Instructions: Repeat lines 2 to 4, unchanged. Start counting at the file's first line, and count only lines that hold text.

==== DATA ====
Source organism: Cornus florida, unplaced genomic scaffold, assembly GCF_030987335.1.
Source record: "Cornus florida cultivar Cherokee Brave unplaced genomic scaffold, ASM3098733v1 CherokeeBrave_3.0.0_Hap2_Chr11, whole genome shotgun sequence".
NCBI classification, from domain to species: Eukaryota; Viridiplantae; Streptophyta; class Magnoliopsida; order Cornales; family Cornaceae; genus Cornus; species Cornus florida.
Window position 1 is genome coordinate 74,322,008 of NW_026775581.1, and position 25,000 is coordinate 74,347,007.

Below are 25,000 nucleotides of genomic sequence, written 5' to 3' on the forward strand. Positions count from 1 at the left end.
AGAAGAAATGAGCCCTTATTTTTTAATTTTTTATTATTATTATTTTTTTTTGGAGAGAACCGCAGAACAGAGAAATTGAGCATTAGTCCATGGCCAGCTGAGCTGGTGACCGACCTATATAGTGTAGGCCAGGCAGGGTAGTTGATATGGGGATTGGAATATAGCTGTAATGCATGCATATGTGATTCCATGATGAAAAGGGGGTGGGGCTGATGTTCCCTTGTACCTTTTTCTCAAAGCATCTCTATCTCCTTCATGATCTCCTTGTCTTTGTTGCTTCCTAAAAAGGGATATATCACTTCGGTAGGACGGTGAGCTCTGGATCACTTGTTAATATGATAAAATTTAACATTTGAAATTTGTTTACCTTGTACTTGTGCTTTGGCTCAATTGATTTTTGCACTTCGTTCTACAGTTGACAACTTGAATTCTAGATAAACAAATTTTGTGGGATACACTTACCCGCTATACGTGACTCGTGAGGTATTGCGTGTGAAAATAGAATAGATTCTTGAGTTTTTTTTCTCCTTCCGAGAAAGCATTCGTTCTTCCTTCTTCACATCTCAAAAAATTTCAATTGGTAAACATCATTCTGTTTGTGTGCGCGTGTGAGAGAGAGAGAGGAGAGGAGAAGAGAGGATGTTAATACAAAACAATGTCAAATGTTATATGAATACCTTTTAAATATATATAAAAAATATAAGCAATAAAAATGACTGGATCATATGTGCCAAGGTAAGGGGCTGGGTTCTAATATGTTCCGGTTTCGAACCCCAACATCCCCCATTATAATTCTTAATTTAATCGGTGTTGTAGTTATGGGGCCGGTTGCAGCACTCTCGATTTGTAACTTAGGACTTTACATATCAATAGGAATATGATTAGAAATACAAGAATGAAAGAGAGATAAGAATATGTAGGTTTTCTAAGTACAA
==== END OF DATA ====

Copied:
Source record: "Cornus florida cultivar Cherokee Brave unplaced genomic scaffold, ASM3098733v1 CherokeeBrave_3.0.0_Hap2_Chr11, whole genome shotgun sequence".
NCBI classification, from domain to species: Eukaryota; Viridiplantae; Streptophyta; class Magnoliopsida; order Cornales; family Cornaceae; genus Cornus; species Cornus florida.
Window position 1 is genome coordinate 74,322,008 of NW_026775581.1, and position 25,000 is coordinate 74,347,007.